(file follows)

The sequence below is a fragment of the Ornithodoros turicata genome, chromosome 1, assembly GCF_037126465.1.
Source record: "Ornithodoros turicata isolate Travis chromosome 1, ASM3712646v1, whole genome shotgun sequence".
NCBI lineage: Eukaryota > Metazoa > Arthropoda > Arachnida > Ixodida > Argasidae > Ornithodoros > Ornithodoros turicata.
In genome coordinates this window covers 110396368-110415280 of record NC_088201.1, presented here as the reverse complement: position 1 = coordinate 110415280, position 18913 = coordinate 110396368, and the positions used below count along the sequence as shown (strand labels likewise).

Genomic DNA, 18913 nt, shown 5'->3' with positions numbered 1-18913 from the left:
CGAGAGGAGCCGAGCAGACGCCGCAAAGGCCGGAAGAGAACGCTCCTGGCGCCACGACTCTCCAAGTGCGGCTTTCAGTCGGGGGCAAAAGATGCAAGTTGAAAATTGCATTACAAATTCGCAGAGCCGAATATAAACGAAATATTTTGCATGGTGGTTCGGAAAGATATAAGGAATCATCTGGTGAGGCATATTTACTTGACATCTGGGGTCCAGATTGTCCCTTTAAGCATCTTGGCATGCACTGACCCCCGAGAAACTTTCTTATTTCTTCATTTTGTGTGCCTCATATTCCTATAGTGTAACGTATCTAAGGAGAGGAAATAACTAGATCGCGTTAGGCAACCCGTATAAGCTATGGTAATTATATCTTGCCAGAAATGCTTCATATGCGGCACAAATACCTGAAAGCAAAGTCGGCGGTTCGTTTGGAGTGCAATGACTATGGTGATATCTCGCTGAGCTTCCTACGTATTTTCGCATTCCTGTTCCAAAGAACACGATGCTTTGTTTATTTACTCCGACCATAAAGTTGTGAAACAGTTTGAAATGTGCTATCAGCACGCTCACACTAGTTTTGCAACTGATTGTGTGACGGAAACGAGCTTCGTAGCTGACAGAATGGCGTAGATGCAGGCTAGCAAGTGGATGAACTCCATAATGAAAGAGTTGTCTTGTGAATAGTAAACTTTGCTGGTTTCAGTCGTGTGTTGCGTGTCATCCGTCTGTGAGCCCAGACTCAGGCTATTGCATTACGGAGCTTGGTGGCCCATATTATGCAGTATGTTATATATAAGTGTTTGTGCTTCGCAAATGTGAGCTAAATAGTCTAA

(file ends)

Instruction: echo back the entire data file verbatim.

The sequence below is a fragment of the Ornithodoros turicata genome, chromosome 1, assembly GCF_037126465.1.
Source record: "Ornithodoros turicata isolate Travis chromosome 1, ASM3712646v1, whole genome shotgun sequence".
NCBI lineage: Eukaryota > Metazoa > Arthropoda > Arachnida > Ixodida > Argasidae > Ornithodoros > Ornithodoros turicata.
In genome coordinates this window covers 110396368-110415280 of record NC_088201.1, presented here as the reverse complement: position 1 = coordinate 110415280, position 18913 = coordinate 110396368, and the positions used below count along the sequence as shown (strand labels likewise).

Genomic DNA, 18913 nt, shown 5'->3' with positions numbered 1-18913 from the left:
CGAGAGGAGCCGAGCAGACGCCGCAAAGGCCGGAAGAGAACGCTCCTGGCGCCACGACTCTCCAAGTGCGGCTTTCAGTCGGGGGCAAAAGATGCAAGTTGAAAATTGCATTACAAATTCGCAGAGCCGAATATAAACGAAATATTTTGCATGGTGGTTCGGAAAGATATAAGGAATCATCTGGTGAGGCATATTTACTTGACATCTGGGGTCCAGATTGTCCCTTTAAGCATCTTGGCATGCACTGACCCCCGAGAAACTTTCTTATTTCTTCATTTTGTGTGCCTCATATTCCTATAGTGTAACGTATCTAAGGAGAGGAAATAACTAGATCGCGTTAGGCAACCCGTATAAGCTATGGTAATTATATCTTGCCAGAAATGCTTCATATGCGGCACAAATACCTGAAAGCAAAGTCGGCGGTTCGTTTGGAGTGCAATGACTATGGTGATATCTCGCTGAGCTTCCTACGTATTTTCGCATTCCTGTTCCAAAGAACACGATGCTTTGTTTATTTACTCCGACCATAAAGTTGTGAAACAGTTTGAAATGTGCTATCAGCACGCTCACACTAGTTTTGCAACTGATTGTGTGACGGAAACGAGCTTCGTAGCTGACAGAATGGCGTAGATGCAGGCTAGCAAGTGGATGAACTCCATAATGAAAGAGTTGTCTTGTGAATAGTAAACTTTGCTGGTTTCAGTCGTGTGTTGCGTGTCATCCGTCTGTGAGCCCAGACTCAGGCTATTGCATTACGGAGCTTGGTGGCCCATATTATGCAGTATGTTATATATAAGTGTTTGTGCTTCGCAAATGTGAGCTAAATAGTCTAA